Jimmy Murphy: 'He was a brilliant teacher but didn't want to command'

Jimmy Murphy battled his nature to lead stricken Manchester United after Munich

When Jimmy Murphy's son unveiled a memorial to his father in the Old Trafford museum's Munich room a few years back, he told how the unassuming Welshman would have insisted on being left at the pub down the road, had he lived to see the day. Not the most memorable line ever, but it brought the house down because that is how people remember the man who became de facto manager as Sir Matt Busby fought for life after the events of 6 February 1958. Murphy was, as Sir Bobby Charlton put it, "a brilliant teacher of players, but he didn't want to command".

Perhaps that explains, as United prepare to mark the 50th anniversary, the sense among some around Old Trafford that Murphy has not been remembered as he might for his part in managing United through the days of impoverished struggle and, as Charlton remembers it, "panic" when the club attempted to rebuild after Munich. "If you talk to a lot of Manchester City fans they'll talk about 'Mercer and Allison' but [at United] they talk about the Matt Busby years," says Murphy's son, also Jimmy.

Murphy, Busby's assistant, had missed United's fateful trip to Red Star Belgrade to guide his nation successfully through a World Cup play-off match against Israel in Cardiff, and the role he assumed in its aftermath ran against the grain of an individual who would train a team through wind and rain but could not tell a man he hadn't made the grade. If the sheer devastation of the aftermath was not enough for Murphy to contend with – "he missed some funerals because you can't go to eight all at once," recalls his son, who remembers the death of Bert Whalley, United's chief coach and Murphy's great friend, hitting him hardest – then there was also the parlous state of United's finances at the time.

The club was destitute compared with rivals City, who in the aftermath of the disaster quietly took on roles that United with their full-time staff of just 11 simply could not handle. As City's director Sidney Rose, a surgeon, discreetly arranged medical help for returning players, United appointed Ken Ramsden, now club secretary at United, on £2.15 a week to provide administrative back up.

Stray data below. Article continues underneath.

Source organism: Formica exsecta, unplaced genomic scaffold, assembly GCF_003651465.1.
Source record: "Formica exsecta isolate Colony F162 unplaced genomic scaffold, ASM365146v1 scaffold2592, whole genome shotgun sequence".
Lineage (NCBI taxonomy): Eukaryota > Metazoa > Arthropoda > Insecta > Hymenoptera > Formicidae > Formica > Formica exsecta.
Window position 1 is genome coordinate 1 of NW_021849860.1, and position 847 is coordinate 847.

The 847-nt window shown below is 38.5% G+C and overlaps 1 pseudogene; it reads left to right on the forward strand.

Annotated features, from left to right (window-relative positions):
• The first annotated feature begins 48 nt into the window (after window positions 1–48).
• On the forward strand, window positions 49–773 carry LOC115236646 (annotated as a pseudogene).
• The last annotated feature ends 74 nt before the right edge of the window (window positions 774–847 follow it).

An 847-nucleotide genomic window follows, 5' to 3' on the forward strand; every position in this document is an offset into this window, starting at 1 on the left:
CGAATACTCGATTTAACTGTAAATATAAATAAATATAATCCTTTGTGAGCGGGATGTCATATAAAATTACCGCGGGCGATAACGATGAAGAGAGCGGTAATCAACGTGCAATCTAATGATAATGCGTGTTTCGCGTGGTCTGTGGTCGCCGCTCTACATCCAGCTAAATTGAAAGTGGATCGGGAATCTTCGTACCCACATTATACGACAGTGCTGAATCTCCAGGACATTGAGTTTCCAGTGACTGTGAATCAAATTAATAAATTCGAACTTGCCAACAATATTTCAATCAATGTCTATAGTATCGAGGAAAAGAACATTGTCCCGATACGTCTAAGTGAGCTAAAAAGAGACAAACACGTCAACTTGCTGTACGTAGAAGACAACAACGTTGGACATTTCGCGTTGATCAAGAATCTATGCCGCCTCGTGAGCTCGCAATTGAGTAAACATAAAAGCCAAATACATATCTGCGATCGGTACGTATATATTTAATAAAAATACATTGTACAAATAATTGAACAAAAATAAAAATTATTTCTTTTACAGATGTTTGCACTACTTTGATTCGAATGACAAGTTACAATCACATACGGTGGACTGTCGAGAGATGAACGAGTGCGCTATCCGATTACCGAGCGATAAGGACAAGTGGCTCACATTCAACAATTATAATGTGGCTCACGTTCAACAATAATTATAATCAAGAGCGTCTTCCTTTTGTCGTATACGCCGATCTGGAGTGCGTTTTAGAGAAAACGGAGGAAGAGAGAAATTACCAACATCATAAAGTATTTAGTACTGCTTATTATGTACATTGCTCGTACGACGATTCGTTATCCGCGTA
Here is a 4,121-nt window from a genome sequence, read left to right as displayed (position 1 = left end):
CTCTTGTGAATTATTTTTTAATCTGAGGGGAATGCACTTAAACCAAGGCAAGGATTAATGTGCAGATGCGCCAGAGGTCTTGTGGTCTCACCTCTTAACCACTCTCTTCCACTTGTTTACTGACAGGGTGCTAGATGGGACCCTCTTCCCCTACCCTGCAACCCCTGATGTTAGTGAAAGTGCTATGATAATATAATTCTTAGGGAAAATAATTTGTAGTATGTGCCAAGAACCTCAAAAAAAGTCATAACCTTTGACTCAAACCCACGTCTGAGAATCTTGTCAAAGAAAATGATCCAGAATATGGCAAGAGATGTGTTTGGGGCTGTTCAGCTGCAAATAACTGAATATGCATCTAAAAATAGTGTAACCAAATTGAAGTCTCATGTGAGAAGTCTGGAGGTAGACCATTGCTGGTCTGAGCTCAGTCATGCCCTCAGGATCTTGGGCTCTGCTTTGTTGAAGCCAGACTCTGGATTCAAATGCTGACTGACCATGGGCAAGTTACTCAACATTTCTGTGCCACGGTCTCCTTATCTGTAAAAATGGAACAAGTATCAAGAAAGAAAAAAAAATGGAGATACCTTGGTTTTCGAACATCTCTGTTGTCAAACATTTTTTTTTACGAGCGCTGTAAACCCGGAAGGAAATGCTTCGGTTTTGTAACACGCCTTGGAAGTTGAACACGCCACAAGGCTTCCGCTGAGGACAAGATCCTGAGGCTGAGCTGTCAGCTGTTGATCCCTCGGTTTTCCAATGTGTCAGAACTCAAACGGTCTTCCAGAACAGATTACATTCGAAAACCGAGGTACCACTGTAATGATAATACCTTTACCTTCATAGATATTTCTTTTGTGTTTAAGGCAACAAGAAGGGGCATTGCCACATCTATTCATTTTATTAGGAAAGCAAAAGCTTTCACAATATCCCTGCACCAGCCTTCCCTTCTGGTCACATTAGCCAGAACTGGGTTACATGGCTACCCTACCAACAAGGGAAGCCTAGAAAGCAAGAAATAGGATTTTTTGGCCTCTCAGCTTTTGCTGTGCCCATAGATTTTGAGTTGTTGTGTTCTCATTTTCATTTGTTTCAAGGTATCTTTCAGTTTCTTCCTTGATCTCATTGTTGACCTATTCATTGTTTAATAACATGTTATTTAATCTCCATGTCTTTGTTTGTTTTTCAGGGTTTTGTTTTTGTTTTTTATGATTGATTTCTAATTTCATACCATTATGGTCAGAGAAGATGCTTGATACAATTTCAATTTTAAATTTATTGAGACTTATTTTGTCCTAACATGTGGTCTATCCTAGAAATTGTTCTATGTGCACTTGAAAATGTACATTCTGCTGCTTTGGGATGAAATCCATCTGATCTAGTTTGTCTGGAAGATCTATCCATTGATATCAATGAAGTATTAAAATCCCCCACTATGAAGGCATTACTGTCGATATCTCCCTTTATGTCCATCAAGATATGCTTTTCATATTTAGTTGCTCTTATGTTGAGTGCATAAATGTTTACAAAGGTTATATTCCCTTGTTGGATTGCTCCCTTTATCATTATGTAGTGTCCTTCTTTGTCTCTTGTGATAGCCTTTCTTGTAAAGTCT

Ramsden, hired because he lived in the same Salford street as Les Olive, who stepped up to the club secretary's job after Walter Crickmer died at Munich, recalls how United used the Old Trafford gymnasium to lay out of the coffins of players and asked his own mother and aunt, laundry room staff at the club, to polish them. "We bought nothing new," he says. "Everything was second-hand. We were skint."

In this scene of devastation, Jimmy Murphy's great powers of judgement and humanity were to serve him well. Busby would be able to sign Denis Law from Torino for a club record £115,000 in 1962, but Murphy had to decide which youth team players to cast into the fray as United struggled to fulfil fixtures and which to buy when the league gave them special dispensation to bring some in. Ernie Taylor, Blackpool and England inside forward and Stan Crowther, a tough tackler from Aston Villa, were shrewd buys.

Murphy also convinced Billy Foulkes, who survived Munich, he could make the step up to club captain after Roger Byrne's death. "Billy said: 'I can't do it and I won't do it'," Murphy's son recalls. "My father said: 'You can and you will'. That's what my dad was like. He had this knack of picking people and he was usually proved right."

Within three months Murphy had taken United to the FA Cup final at Wembley, an achievement perhaps as great in the circumstances as the win over Benfica there a decade later.